Your Ethical Gut

I liked what this article titled Why Your Gut Is More Ethical Than Your Brain had to say about the benefits of listening to your gut. Here are a few excerpts:
Consider a provocative series of experiments conducted by Chen-Bo Zhong of the University of Toronto. He put test subjects into interactions with an anonymous partner where they had two options: to treat their partners fairly or to lie to them. If they decided to lie, they would gain at the expense of their partners.

Before making the decision to cheat or be fair, the test subjects were given some guidance. Some were encouraged to think rationally about the situation and to ignore their emotions. Equipped with this advice, the great majority (69%) analyzed the situation and con-cluded that they should screw their partners. Others were primed to "make decisions based on gut feelings." Their guts were pretty trustworthy: Only 27% lied.

There's a twist: Even though the study shows that we would be treated better by people who trust their feelings, we're leery of them. When people were given a choice to interact with a rational decision-making partner or a gut-trusting one, 75% chose the rational partner.

Zhong concluded that "deliberative processes can license morally questionable behaviors by focusing on tangible monetary outcomes and reducing emotional influence." If only such behavior were limited to the lab.
The article talks about how easy it is to rationalize bad behavior in business and the subprime-mortgage debacle. Here is the way that the piece ends:

Guts aren't perfect. For instance, we tend to feel so much empathy for individuals that it can doom our efforts to be impartial and consistent. But in the business world, we've tipped too far toward pure rationality. We need an emotional counterweight -- and we already have it. When you're in an ethically loaded situation and your gut talks, listen to it.
I understand what they are saying.. most times when I have gone against my gut I regretted it. I often think about how many times my religious brain has trumped my heart (or gut) and got it all wrong. My propensity for rationalizing bad behavior is sometimes great.. it's power over my heart is sometimes frightening.. good reason to develop a strong gut/heart.

Are you mainly driven by your gut or your brain?


  1. Very interesting article.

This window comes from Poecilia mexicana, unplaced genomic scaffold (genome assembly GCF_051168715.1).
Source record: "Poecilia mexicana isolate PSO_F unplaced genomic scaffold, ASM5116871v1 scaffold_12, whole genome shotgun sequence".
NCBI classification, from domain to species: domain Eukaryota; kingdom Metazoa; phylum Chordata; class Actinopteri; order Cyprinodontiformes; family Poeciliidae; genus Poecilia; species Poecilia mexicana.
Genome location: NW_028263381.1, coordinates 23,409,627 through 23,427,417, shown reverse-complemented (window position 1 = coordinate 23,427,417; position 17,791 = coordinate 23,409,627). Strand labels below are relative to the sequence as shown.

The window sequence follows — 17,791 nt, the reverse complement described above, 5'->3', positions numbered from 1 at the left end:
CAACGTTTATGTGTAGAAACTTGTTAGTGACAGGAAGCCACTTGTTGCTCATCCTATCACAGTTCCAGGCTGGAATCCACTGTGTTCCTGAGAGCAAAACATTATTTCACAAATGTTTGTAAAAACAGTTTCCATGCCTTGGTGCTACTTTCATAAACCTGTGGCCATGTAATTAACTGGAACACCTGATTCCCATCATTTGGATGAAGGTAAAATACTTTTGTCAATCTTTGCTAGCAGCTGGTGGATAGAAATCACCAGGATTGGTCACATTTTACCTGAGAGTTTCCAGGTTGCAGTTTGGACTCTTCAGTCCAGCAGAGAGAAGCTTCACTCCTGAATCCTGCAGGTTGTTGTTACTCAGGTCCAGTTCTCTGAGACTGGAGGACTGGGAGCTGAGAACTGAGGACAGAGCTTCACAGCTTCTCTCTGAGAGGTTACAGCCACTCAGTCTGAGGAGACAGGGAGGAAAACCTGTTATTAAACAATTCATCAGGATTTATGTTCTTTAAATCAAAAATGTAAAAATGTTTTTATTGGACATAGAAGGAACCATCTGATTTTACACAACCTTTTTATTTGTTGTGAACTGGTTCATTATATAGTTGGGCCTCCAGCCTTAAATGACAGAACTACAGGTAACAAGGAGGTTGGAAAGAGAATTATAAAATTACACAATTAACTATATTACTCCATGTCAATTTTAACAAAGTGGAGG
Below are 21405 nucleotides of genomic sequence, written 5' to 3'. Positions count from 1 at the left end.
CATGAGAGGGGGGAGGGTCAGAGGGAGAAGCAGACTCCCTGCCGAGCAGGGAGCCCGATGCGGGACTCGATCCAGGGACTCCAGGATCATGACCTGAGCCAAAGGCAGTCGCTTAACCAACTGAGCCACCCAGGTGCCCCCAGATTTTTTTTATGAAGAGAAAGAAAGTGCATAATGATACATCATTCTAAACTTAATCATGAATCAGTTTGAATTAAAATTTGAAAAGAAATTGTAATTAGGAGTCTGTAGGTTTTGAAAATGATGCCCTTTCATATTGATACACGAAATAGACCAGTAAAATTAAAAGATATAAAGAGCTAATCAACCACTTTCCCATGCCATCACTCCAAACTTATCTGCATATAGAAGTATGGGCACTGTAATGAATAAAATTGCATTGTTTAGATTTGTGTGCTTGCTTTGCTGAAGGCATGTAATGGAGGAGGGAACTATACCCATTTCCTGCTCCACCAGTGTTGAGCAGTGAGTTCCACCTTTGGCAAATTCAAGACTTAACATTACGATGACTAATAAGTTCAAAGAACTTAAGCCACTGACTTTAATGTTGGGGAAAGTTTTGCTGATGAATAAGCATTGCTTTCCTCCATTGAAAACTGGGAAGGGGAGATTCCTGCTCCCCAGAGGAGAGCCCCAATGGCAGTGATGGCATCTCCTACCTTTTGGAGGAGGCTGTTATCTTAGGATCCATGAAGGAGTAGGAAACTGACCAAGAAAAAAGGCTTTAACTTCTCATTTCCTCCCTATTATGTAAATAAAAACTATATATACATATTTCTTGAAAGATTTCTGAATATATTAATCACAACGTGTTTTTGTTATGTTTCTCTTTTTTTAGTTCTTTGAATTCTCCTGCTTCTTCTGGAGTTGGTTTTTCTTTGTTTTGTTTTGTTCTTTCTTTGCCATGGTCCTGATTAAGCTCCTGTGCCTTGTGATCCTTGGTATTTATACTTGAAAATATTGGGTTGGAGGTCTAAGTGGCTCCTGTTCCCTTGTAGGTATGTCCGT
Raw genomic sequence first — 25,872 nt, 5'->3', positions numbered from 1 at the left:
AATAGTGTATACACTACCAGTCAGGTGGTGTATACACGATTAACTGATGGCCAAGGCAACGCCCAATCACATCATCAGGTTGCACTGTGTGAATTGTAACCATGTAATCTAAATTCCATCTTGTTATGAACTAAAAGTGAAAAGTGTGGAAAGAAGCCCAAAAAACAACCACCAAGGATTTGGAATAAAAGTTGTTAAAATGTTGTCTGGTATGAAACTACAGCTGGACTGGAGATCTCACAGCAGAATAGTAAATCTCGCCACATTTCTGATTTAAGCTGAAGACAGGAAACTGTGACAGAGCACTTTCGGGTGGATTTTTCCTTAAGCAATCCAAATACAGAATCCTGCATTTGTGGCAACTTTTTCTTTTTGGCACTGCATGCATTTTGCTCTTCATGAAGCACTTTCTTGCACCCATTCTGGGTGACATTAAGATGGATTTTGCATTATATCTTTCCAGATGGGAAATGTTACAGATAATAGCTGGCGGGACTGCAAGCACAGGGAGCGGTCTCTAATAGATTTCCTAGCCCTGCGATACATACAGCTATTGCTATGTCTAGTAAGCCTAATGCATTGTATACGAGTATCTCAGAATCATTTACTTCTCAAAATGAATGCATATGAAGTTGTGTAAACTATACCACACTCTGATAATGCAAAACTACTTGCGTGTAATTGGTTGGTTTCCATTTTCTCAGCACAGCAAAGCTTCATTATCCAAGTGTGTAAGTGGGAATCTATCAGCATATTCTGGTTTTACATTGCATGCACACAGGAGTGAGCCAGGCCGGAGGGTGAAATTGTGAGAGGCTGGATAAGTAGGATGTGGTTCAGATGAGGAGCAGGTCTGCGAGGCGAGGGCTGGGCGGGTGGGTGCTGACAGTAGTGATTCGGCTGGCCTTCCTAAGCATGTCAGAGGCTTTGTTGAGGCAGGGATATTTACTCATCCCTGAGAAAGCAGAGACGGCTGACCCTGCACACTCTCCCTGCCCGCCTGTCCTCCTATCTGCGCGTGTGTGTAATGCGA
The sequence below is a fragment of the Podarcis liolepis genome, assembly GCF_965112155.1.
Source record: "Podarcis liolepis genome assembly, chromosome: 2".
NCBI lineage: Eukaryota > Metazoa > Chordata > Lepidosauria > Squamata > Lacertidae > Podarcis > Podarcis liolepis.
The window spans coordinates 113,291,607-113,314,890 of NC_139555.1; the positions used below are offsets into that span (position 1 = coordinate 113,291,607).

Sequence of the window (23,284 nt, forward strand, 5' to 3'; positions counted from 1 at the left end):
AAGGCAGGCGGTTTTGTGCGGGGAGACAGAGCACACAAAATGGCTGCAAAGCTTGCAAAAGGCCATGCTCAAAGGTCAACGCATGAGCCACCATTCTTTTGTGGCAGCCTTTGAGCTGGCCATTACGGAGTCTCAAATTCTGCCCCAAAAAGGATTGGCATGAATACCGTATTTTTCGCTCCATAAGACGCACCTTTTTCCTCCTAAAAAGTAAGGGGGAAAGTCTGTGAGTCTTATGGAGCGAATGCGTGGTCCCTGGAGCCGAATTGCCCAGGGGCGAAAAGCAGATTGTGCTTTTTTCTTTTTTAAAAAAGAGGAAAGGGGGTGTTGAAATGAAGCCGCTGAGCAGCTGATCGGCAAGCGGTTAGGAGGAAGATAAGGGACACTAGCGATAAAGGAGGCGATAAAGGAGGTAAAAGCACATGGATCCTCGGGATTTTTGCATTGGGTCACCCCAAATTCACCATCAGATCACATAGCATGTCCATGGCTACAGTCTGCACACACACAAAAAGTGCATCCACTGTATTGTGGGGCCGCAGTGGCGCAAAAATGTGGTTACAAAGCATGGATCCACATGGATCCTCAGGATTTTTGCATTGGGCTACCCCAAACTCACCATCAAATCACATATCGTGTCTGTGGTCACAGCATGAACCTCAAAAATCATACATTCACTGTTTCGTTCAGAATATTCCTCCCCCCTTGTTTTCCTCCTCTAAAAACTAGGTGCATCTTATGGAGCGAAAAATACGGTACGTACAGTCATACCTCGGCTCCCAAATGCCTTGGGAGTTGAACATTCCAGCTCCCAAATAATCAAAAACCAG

I remember one time in particular I should have listened to my gut...
    I've never forgotten it!

    Your right we need a balance of gut/heart.


  2. I agree with the article but most of the business managers that I worked with didn't have an ear for their Guts, and may never have had one.

    30 years ago unethical business managers were not in the majority. Over a very few years many companies gave into the pressure to hire unethical middle managers and accept their practices in order to survive. When the unethical managers rose to senior leadership roles they only hired people that shared their lack of ethics. Higher profits and personal bonuses are their only motifications. Quality and Safety were only words in the company's Values statement. Product Quality was reduced to the minimum that the consumer would tolerate. Employee Safety was enforced only to the extend that regulators and/or company lawyers required it. The Fortune 100 corporation I worked for completely eliminated its environamental engineering department when the regulatory agencies quit enforcing compliance during the 80's.

  3. Gotta agree with your assessment Joe.. a sad commentary on Corporate America.

  4. Your gut? Wouldn't us Christians call it the natural law, the law God has written on our hearts? As in Romans 2:14 or Jeremiah 31:33?

  5. Depending on who I am talking to I sometimes use gut and heart interchangeably TZ.. but I hear what you are saying.

  6. But I mean it's not our guts or hearts, it's the Lord's own law! In which case, it's not surprising that when we listen to Him, we do the right thing.


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